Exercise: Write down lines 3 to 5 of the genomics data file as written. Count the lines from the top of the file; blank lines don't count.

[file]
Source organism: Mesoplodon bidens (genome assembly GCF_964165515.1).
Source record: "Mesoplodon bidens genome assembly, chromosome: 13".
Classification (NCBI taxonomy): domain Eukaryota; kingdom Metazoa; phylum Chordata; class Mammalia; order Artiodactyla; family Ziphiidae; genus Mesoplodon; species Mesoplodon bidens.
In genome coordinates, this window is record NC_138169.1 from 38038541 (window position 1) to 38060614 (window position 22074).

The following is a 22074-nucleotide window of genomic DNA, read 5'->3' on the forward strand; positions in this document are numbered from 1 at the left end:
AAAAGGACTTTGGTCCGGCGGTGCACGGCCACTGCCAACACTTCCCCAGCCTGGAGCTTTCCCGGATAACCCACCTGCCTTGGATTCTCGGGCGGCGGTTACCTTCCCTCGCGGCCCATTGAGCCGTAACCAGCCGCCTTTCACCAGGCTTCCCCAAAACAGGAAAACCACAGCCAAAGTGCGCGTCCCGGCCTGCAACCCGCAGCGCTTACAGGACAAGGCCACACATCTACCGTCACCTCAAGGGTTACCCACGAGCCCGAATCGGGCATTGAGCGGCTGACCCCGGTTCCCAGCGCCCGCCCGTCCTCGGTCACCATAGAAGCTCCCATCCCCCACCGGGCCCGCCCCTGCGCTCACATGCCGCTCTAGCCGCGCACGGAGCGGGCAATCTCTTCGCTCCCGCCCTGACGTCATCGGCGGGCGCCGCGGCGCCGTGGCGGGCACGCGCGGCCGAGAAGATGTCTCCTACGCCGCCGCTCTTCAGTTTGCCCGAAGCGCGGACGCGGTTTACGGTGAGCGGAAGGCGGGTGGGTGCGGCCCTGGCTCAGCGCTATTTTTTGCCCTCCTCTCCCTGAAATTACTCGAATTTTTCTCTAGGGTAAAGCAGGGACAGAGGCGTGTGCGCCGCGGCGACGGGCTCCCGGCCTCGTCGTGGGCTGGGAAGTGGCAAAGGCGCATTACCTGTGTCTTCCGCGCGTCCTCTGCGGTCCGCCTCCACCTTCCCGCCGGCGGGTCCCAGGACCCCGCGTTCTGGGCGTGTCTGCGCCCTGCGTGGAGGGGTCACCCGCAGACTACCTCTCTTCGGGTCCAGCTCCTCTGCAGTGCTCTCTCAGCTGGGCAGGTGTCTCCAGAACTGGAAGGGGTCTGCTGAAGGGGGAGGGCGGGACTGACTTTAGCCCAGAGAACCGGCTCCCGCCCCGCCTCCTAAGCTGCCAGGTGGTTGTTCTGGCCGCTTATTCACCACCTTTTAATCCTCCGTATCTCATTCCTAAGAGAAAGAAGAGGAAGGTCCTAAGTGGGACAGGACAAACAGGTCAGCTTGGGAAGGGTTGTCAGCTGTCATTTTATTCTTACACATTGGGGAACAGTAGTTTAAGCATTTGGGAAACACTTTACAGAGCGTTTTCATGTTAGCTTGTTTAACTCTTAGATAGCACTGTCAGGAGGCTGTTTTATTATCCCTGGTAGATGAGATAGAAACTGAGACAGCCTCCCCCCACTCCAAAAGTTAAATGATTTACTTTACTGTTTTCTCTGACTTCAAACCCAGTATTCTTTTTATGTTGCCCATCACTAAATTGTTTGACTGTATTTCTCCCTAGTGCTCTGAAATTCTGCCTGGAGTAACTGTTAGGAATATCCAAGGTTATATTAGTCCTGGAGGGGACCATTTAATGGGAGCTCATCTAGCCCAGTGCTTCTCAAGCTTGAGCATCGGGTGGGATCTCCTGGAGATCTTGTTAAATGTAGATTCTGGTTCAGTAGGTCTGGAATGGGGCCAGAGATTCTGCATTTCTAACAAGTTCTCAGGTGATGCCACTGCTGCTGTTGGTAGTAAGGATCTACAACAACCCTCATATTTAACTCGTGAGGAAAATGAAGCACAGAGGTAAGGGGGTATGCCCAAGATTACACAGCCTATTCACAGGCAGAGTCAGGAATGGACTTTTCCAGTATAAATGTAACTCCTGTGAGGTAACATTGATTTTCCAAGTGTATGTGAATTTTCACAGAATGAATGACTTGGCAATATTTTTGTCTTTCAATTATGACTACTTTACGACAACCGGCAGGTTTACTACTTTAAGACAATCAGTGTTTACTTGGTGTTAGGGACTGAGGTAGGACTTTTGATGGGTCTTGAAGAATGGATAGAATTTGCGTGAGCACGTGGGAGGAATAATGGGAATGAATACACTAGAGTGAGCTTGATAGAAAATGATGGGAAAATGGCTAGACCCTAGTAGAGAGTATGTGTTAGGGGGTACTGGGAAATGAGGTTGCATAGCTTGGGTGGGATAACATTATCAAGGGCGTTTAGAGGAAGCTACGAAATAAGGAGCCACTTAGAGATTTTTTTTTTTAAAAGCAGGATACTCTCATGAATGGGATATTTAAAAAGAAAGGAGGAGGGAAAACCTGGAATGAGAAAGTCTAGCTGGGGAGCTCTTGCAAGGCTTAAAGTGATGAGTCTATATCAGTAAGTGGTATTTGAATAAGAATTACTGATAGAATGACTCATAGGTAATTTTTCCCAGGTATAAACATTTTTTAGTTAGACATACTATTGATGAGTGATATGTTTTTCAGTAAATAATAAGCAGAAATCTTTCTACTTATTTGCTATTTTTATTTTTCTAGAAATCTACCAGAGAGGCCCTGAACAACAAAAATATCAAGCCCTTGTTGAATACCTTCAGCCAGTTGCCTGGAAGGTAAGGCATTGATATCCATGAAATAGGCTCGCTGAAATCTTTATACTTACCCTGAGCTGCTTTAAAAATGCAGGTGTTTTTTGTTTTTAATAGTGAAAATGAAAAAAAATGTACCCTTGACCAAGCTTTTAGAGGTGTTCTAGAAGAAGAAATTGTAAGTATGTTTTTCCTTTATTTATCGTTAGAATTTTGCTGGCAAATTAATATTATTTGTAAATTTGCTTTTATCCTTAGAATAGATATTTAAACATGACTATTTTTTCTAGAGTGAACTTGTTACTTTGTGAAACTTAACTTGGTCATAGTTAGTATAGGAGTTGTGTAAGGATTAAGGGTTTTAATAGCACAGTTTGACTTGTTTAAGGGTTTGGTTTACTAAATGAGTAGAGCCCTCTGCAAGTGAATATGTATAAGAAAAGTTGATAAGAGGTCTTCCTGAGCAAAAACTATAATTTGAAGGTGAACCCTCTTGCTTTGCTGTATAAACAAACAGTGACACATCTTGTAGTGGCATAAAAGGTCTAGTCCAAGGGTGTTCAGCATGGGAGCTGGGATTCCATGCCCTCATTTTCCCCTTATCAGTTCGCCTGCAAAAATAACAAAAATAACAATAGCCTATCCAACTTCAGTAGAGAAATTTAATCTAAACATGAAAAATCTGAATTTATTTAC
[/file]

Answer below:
Classification (NCBI taxonomy): domain Eukaryota; kingdom Metazoa; phylum Chordata; class Mammalia; order Artiodactyla; family Ziphiidae; genus Mesoplodon; species Mesoplodon bidens.
In genome coordinates, this window is record NC_138169.1 from 38038541 (window position 1) to 38060614 (window position 22074).

The following is a 22074-nucleotide window of genomic DNA, read 5'->3' on the forward strand; positions in this document are numbered from 1 at the left end: